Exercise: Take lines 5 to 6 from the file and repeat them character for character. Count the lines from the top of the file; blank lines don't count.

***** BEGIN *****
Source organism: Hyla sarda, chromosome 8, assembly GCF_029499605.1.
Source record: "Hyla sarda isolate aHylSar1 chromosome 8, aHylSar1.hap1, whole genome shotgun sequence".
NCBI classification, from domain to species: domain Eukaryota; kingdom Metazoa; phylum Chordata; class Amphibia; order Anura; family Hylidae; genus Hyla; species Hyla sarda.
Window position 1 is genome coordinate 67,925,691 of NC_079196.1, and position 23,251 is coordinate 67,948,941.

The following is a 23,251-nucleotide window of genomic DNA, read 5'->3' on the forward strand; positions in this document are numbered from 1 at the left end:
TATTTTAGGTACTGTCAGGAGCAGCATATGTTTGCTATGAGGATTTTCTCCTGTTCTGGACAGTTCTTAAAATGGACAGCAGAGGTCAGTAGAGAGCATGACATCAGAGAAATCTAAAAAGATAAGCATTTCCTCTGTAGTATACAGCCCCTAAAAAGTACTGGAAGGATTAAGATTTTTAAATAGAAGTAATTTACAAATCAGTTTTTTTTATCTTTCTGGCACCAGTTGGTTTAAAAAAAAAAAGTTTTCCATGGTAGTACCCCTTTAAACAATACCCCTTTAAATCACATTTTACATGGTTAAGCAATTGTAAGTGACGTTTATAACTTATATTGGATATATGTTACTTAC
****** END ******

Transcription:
The following is a 23,251-nucleotide window of genomic DNA, read 5'->3' on the forward strand; positions in this document are numbered from 1 at the left end:
TATTTTAGGTACTGTCAGGAGCAGCATATGTTTGCTATGAGGATTTTCTCCTGTTCTGGACAGTTCTTAAAATGGACAGCAGAGGTCAGTAGAGAGCATGACATCAGAGAAATCTAAAAAGATAAGCATTTCCTCTGTAGTATACAGCCCCTAAAAAGTACTGGAAGGATTAAGATTTTTAAATAGAAGTAATTTACAAATCAGTTTTTTTTATCTTTCTGGCACCAGTTGGTTTAAAAAAAAAAAGTTTTCCATGGTAGTACCCCTTTAAACAATACCCCTTTAAATCACATTTTACATGGTTAAGCAATTGTAAGTGACGTTTATAACTTATATTGGATATATGTTACTTAC